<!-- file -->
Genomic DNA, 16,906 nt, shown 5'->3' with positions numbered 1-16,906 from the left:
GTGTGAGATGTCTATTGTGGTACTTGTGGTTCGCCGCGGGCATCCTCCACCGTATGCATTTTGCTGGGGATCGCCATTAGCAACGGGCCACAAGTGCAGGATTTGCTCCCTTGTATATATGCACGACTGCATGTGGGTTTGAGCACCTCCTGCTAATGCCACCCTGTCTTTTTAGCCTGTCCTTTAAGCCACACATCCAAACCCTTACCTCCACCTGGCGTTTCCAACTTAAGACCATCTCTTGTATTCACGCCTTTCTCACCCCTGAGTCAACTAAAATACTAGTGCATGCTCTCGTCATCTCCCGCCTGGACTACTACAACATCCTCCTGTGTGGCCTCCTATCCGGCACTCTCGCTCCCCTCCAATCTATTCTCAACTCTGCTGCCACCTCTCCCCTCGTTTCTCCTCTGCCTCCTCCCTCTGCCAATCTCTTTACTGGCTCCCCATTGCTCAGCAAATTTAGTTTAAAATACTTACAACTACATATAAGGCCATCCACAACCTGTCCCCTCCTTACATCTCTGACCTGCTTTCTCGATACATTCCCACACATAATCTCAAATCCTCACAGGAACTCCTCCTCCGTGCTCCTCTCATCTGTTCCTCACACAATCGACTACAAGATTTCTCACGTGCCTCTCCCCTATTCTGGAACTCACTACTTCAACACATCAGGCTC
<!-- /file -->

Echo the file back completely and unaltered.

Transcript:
Genomic DNA, 16,906 nt, shown 5'->3' with positions numbered 1-16,906 from the left:
GTGTGAGATGTCTATTGTGGTACTTGTGGTTCGCCGCGGGCATCCTCCACCGTATGCATTTTGCTGGGGATCGCCATTAGCAACGGGCCACAAGTGCAGGATTTGCTCCCTTGTATATATGCACGACTGCATGTGGGTTTGAGCACCTCCTGCTAATGCCACCCTGTCTTTTTAGCCTGTCCTTTAAGCCACACATCCAAACCCTTACCTCCACCTGGCGTTTCCAACTTAAGACCATCTCTTGTATTCACGCCTTTCTCACCCCTGAGTCAACTAAAATACTAGTGCATGCTCTCGTCATCTCCCGCCTGGACTACTACAACATCCTCCTGTGTGGCCTCCTATCCGGCACTCTCGCTCCCCTCCAATCTATTCTCAACTCTGCTGCCACCTCTCCCCTCGTTTCTCCTCTGCCTCCTCCCTCTGCCAATCTCTTTACTGGCTCCCCATTGCTCAGCAAATTTAGTTTAAAATACTTACAACTACATATAAGGCCATCCACAACCTGTCCCCTCCTTACATCTCTGACCTGCTTTCTCGATACATTCCCACACATAATCTCAAATCCTCACAGGAACTCCTCCTCCGTGCTCCTCTCATCTGTTCCTCACACAATCGACTACAAGATTTCTCACGTGCCTCTCCCCTATTCTGGAACTCACTACTTCAACACATCAGGCTC